November 2, 2014
“The stone which the builders rejected; the same is become the head of the corner.” – Psalms 117:22
Who among us has not experienced the sadness and pain of rejection. Possibly in failing to be considered for that special job, whose interview you prepared for so diligently. Perhaps by having your marriage proposal turned down by the person of your dreams. Or from simply holding out a helping hand, only to have it pushed aside. These and countless examples of rejection can sap the strength from the strongest of us. For we are only human and can’t help but be somewhat dejected when rejected.
In my readings I have come across many stories that, like parables, have within them a message that can be applied to improve one’s life. This is so, because these stories are based upon some objective truth. Archbishop Fulton J. Sheen tells the following story to make the definitive point in answering a particularly profound question. The question was of great consequence, but need not be addressed for our purpose here. However, the story, I believe, has useful meaning as regards our topic – Rejection.
Archbishop Sheen’s story is as follows: An orchestra was playing a musical piece, when suddenly one of the musicians struck a wrong note. The erroneous note immediately compelled the conductor to stop the orchestra from further playing. The conductor, also being the composer, could not continue because the incorrect note would have compromised the integrity of the piece. This errant note, which was never in the mind of the composer, has caused musical disharmony. Faced with such a dilemma, the conductor decided to begin anew; not begin again. For like any sound, that note once played is out there in space and can never be retrieved. So rather than attempting what he could not, he attempted what he could. That was to compose a new symphony with the sour note as the first note. By this act the note has been transformed, from the last sour note of the old symphony, to the first sweet note of the new.
Cannot the same be true of us? A rejection is a sour note. It brings a halt to the pursuit of some goal we had in mind. Now, we can feel sorry for ourselves and, through avoidance, give up the thought of ever experiencing any acceptance in our lives. Or, we can, after licking our wounds and healing, take that recent sour note in our life and make it the first note of a new beginning.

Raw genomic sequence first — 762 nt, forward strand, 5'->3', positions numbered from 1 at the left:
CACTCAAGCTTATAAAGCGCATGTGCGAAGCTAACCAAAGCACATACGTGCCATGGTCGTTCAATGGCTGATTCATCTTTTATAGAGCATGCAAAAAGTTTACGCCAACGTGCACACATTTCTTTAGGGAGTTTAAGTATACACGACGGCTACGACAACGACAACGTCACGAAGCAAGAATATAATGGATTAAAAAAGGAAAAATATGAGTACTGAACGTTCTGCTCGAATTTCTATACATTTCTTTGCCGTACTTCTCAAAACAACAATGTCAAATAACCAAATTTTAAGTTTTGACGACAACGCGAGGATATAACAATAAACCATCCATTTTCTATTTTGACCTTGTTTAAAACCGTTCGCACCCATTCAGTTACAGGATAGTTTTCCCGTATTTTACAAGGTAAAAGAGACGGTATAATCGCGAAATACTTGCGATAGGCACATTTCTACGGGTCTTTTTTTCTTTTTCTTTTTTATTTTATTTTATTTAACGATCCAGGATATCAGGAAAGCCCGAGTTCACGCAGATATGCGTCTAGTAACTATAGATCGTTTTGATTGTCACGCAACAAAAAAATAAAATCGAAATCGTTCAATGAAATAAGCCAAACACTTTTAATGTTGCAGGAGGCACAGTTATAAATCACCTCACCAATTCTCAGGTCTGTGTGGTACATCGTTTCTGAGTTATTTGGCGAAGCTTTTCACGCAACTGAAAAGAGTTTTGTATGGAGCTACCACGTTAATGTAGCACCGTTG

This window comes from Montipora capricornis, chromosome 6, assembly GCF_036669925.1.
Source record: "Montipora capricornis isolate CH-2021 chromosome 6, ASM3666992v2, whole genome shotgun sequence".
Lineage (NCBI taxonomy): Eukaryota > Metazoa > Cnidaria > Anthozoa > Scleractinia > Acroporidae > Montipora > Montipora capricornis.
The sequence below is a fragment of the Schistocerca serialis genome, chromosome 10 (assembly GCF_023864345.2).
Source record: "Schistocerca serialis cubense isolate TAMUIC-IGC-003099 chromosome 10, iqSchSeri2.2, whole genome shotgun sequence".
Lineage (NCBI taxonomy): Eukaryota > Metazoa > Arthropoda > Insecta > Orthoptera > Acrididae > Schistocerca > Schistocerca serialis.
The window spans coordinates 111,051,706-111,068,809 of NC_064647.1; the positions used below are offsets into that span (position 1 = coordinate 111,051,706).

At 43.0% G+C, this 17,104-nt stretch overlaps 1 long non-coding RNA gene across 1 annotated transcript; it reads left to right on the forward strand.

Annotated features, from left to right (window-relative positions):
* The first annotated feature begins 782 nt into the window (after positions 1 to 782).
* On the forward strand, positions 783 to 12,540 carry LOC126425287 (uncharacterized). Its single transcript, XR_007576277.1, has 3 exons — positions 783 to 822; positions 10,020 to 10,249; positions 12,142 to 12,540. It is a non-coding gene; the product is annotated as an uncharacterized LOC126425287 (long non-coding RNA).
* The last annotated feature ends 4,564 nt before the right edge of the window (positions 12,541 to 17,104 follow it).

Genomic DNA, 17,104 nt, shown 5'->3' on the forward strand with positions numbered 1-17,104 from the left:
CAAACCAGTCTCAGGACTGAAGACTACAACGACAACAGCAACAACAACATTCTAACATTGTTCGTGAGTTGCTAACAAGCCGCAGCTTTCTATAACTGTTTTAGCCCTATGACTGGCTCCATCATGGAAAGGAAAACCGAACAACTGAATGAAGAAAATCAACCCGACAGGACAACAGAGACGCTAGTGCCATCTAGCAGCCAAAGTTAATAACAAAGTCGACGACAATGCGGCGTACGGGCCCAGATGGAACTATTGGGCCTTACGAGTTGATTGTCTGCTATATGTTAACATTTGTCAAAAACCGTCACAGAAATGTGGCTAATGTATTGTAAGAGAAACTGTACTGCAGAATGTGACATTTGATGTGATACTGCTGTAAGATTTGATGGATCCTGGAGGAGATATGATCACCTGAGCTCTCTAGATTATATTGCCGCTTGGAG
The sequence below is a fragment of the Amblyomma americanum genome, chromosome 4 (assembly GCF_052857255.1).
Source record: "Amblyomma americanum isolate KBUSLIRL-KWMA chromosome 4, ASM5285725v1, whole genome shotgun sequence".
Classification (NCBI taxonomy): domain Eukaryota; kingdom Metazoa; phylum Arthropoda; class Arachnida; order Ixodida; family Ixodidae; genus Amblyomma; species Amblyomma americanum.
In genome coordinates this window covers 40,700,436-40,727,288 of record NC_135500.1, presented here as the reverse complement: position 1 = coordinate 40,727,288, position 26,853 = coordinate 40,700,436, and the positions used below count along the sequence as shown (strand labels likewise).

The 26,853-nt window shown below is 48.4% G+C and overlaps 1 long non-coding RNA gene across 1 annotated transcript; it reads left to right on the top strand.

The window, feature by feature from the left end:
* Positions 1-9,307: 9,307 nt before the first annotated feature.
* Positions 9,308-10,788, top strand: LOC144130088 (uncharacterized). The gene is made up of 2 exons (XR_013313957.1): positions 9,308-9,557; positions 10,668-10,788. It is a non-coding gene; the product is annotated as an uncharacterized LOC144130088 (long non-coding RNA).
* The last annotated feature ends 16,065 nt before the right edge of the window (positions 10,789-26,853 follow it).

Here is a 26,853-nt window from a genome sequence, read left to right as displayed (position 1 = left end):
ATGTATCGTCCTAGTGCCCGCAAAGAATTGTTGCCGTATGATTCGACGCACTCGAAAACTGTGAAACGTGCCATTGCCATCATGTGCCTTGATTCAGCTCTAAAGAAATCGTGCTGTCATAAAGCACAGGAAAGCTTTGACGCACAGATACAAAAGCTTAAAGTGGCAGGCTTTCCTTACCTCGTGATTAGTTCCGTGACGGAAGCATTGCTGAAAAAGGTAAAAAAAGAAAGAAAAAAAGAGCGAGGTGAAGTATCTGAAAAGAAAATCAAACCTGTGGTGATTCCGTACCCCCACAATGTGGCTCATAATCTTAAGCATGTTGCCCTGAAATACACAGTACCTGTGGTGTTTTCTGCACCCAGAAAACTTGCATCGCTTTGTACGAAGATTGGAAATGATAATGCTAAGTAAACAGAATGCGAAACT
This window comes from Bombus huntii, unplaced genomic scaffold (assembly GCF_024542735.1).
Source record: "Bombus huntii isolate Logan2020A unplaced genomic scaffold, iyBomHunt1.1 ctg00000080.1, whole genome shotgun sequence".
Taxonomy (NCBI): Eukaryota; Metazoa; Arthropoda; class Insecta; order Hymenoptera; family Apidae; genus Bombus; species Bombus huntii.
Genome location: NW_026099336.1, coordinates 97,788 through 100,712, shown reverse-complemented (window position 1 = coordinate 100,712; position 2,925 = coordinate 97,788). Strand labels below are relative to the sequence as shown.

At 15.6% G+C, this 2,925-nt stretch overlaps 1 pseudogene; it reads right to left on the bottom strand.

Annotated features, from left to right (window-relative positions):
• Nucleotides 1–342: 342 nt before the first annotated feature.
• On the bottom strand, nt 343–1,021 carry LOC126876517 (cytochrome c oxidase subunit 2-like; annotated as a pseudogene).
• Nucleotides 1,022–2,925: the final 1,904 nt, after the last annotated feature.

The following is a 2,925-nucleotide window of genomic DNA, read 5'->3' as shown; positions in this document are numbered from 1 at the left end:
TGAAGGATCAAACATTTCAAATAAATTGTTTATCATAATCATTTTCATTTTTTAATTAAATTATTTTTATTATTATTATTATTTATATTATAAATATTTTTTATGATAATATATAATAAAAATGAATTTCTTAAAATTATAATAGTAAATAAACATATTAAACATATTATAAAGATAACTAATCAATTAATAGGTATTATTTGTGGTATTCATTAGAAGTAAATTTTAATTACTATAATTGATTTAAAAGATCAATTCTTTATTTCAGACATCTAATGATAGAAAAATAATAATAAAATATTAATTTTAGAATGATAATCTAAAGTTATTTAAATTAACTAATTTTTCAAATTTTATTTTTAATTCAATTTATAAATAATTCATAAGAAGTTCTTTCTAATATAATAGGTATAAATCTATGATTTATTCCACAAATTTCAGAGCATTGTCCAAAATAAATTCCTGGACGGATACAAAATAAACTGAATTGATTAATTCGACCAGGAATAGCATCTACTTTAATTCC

I worked in the aeronautics industry when I first graduated from college. It was my dream job. To make a long story short, and to the point, I was fired, because the company had lost contracts and I, to be honest with myself, just didn’t measure up. However, that rejection freed me to pursue a new interest-coaching and teaching young people. There I found myself enfolded in a new symphony and gratefully living a harmonious life. The fulfillment I enjoyed there, could never have been experienced in the profession that rejected me.
So, are you dejected because the job you so enthusiastically sought after did not materialize as you had hoped? Fear not; for a better suitable one lies ahead. Are you suffering the pain of a broken heart because the person you had hoped to marry could not make the same commitment? Move on; for there is a heart somewhere that shares the same dream as you. And don’t be discouraged when your offer of help is not accepted, for there are many in need who possess the disposition of gratitude.
Great accomplishments await those who refuse to be paralyzed by rejection. Know that rejection is not an end, but a beginning. It is not the last sour note of a broken symphony, but the first note of a new and potentially beautiful one.